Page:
It wasn’t exactly the sexiest of hires.
The University of Maryland officially announced the hiring of John Tillman as the 9th head lacrosse coach in school history Wednesday, replacing Dave Cottle-who parted ways with the program following an NCAA Tournament quarterfinal loss to Notre Dame in May.
While Cottle’s departure was called for by many amongst the alumni base and overall fan base of the Terrapins, there was a sense that the school would have their choice of any candidate to replace the coach who took the Terps to the Final Four three times in nine seasons.
Yet as the coaching search unfolded, it became clear that College Park might not be the destination some lacrosse fans thought it was. High profile coaches like Cornell’s Jeff Tambroni and Bryant’s Mike Pressler (the head coach at Duke prior to the 2006 incident in which all parties were ultimately exonerated) removed their names from consideration. Syracuse women’s coach Gary Gait also took his name off the list-although there was no real reason to believe Maryland was interested in him this time after passing over him to hire Cottle in 2002.
Other candidates Maryland supporters had hoped would be connected to the opening were never contacted, including Notre Dame’s Kevin Corrigan, UMBC’s Don Zimmerman, Albany’s Scott Marr, Stevenson’s Paul Cantabene and Syracuse assistant Leland Rogers. In fact, the only other known interview was Virginia assistant Marc Van Arsdale.
As I said earlier this week on Twitter of Van Arsdale and Tillman-I’ve seen sexier groups on “The Biggest Loser.” There were no “Bring Tillman to Maryland” domain names registered or Facebook groups started, not that lacrosse hires always go viral. Yet the news of who had interviewed appeared to be greeted with more of a “oh…okay” than an “OKAY!” response.
In John Tillman, Maryland gets a coach with three years head coaching experience at Harvard. Prior to that, Tillman spent 12 years in Annapolis as the top assistant at Navy. He knows the area and he’s worked with higher class kids to try to bring them to the Ivy League. In that way, Maryland appears to have made a solid choice, as they need someone to go into the homes of top MIAA talent in Baltimore and try to keep them in state.
Of course, Tillman has no NCAA Tournament experience at went just 20-19 as head coach of the Crimson; meaning the label “unproven” would not be unfair for a fanbase to attach.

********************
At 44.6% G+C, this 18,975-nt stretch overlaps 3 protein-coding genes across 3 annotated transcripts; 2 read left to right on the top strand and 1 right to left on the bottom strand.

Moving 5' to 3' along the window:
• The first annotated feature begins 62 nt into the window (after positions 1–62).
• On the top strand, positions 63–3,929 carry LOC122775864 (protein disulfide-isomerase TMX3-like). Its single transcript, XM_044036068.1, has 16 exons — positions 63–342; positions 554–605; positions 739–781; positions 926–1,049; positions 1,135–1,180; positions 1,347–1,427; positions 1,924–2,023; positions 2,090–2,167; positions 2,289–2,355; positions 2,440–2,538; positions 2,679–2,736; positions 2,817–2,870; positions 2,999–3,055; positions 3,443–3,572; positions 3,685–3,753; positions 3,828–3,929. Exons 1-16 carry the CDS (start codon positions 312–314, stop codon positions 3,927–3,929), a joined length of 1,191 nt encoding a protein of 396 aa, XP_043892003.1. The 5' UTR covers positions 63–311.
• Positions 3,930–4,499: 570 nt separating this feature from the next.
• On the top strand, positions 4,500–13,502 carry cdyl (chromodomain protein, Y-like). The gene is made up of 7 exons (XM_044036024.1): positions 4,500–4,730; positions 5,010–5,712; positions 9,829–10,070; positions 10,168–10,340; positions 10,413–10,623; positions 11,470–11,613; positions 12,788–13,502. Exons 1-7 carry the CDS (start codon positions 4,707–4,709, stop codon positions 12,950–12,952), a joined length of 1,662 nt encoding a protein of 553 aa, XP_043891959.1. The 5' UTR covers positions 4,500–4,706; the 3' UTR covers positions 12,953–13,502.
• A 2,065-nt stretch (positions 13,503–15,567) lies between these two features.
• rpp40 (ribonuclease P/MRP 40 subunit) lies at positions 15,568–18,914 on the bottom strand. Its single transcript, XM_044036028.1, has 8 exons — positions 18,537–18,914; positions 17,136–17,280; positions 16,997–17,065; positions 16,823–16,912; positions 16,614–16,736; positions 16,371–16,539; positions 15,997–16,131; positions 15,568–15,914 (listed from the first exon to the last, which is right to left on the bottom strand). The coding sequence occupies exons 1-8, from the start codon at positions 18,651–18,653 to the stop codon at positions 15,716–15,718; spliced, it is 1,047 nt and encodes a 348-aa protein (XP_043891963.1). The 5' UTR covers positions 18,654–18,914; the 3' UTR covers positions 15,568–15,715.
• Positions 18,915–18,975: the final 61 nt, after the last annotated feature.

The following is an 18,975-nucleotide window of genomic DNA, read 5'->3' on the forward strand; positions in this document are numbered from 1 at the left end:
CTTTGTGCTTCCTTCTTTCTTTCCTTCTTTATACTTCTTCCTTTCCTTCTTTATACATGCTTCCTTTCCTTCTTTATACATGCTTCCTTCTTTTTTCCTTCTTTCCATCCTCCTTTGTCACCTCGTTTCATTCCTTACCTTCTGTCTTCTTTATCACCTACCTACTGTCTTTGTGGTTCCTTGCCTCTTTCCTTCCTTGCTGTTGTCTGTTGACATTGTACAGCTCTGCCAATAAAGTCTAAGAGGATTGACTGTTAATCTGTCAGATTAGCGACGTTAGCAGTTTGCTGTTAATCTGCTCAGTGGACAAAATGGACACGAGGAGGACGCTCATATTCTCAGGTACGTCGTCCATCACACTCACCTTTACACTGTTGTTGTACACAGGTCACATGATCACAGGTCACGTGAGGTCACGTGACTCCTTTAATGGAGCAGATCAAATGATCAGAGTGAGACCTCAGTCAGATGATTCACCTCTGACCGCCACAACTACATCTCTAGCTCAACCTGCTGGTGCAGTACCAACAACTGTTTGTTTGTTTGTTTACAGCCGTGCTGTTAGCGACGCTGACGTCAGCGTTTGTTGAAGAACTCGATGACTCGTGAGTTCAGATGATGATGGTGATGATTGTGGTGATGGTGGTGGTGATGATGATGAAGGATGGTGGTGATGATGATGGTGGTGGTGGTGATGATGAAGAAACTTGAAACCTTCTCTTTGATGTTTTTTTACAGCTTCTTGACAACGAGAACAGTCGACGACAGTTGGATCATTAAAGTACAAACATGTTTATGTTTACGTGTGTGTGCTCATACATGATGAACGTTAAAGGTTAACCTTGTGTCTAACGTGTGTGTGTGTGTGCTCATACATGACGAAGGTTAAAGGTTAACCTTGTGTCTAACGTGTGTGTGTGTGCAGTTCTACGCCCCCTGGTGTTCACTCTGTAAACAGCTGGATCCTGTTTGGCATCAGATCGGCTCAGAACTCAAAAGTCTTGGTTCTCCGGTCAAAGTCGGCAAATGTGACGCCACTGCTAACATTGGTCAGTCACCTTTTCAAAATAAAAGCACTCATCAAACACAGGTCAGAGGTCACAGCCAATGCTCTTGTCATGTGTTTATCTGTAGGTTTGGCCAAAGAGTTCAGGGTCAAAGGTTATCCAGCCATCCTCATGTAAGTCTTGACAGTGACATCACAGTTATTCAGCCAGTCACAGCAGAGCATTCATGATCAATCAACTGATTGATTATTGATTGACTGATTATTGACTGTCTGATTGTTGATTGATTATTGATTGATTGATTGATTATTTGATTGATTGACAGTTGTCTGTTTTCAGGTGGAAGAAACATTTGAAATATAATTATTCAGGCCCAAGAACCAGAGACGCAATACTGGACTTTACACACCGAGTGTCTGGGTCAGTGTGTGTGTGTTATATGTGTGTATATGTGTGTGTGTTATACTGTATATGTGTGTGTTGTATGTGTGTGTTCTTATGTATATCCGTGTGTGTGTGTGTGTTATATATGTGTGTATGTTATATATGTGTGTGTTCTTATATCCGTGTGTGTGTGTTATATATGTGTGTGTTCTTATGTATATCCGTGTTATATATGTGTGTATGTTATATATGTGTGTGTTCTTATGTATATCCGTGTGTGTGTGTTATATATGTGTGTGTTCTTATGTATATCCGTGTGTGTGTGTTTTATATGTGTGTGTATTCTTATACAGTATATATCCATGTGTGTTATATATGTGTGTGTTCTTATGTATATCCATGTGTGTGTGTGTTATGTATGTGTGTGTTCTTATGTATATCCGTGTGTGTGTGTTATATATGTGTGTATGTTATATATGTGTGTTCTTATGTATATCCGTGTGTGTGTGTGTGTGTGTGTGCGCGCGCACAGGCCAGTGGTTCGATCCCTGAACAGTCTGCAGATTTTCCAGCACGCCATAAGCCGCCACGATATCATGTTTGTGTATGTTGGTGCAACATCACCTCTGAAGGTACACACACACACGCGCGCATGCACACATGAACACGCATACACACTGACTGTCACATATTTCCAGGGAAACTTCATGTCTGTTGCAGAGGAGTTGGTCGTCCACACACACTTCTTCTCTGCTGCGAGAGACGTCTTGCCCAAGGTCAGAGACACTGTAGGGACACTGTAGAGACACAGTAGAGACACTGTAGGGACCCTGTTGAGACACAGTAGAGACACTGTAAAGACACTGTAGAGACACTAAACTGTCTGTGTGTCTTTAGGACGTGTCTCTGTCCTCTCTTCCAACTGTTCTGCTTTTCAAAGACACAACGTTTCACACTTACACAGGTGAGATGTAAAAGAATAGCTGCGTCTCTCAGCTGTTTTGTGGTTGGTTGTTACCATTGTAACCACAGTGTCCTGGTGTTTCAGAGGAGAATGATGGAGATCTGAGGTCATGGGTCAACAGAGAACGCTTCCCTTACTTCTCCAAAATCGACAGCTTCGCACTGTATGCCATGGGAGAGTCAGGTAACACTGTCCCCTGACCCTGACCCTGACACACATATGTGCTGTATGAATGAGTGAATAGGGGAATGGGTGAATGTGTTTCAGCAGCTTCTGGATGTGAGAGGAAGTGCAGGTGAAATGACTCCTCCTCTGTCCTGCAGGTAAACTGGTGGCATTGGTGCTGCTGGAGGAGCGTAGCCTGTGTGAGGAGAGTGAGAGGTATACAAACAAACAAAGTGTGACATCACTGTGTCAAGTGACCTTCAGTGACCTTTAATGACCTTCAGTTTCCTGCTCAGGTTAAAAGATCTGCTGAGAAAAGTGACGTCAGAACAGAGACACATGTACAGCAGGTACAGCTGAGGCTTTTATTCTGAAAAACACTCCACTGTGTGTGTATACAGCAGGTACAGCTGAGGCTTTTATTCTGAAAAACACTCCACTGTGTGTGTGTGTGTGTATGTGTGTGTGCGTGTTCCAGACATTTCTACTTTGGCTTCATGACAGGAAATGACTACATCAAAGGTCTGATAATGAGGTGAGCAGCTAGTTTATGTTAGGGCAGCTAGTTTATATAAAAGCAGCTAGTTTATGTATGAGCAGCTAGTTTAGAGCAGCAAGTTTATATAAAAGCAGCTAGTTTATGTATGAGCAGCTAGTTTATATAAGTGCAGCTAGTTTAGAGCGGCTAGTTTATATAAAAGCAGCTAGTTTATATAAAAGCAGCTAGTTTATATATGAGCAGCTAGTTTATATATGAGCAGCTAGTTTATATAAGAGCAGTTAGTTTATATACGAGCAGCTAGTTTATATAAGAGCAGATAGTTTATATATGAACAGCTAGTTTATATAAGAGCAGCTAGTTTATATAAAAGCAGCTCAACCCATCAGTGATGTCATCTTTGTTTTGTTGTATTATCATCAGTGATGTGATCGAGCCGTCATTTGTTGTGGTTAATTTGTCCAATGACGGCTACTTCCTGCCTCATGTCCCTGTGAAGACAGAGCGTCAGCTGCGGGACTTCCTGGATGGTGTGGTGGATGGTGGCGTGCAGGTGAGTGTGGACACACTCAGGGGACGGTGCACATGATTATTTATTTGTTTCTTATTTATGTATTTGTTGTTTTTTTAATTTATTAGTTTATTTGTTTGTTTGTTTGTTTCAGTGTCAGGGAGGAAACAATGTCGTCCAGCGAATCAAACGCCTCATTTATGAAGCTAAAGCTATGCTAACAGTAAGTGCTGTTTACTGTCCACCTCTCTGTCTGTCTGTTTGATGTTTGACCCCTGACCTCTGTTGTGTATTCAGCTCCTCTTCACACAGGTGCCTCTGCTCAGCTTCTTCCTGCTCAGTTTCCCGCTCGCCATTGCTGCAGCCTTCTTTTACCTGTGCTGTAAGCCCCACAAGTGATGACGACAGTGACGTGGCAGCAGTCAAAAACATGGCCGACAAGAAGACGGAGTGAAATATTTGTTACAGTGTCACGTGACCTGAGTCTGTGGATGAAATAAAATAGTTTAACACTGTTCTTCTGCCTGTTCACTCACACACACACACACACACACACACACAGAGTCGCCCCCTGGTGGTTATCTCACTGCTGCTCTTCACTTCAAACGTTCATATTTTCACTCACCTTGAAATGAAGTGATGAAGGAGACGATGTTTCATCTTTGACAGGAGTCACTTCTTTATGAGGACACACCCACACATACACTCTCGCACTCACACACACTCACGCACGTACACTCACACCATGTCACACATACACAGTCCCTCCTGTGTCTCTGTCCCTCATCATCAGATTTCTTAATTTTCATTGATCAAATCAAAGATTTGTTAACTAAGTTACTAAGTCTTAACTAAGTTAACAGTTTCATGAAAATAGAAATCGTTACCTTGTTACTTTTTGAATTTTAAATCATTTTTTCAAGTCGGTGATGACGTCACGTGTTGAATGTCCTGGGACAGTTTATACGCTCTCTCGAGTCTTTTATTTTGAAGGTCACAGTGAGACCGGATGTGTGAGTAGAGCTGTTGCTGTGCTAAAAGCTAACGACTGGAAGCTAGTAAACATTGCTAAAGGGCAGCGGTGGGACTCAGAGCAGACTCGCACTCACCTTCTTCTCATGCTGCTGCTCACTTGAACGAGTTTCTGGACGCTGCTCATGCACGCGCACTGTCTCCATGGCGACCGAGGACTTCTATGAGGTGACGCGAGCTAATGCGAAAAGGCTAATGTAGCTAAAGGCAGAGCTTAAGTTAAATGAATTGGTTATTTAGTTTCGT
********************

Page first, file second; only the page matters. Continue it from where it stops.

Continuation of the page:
I get the feeling the folks in the Maryland athletic office didn’t field too many phone calls Wednesday from fans looking to find out how much it would cost to lease a suite at Byrd Stadium for the 2011 lacrosse season.
Tillman will every chance to prove himself early in his tenure, as the Terps return the majority of the players that lead them to the 3rd seed in this year’s NCAA Tournament. In fact, an early poll for 2011 from Inside Lacrosse this week had Maryland ranked 5th before a head coach was ever hired. The Terps retain the bulk of their offensive talent, with their biggest loss being goalie Brian Phipps.
Tillman’s hire appears to reflect a bigger need within the lacrosse program at Maryland. Simply put, it seems to reflect the need to win. Maryland officials could have tried to change the mind of one of the bigger names in the college game by offering a bunch of money, knowing that a splashy hire could help to generate buzz around the program.
Instead, they simply hired the man they felt could the team win. That may be even more significant.
When Maryland hired Dave Cottle from Loyola in 2002, Athletic Director Debbie Yow spoke immediately of NCAA Championship expectations in the University’s press release. As D1scourse’s Patrick Stevens pointed out today via Twitter, the only Championship reference from a Maryland source in the John Tillman press release was from former Terps attackman Joe Walters (“Coach Tillman is an outstanding person and a credible guy, who I believe can lead Maryland to a national championship”), possibly the best player of the Dave Cottle era in College Park.
Maryland isn’t looking for buzz in this hire. They’re clearly looking for results. It has become apparent that the fans in this area simply want to see the team compete at a very high level-as frustration had mounted over not making the Final Four in the last four seasons and a NCAA Championship drought that dates back to 1975.
Maryland needs to win to generate excitement. They feel like they have a chance to do that under John Tillman. If they do, no one will remember the names that were overlooked or the names that looked past Maryland before Tillman was hired.
If they don’t, “should have been Paul Cantabene” could become an even more popular rallying cry than “they should have never skipped over Gary Gait” has been.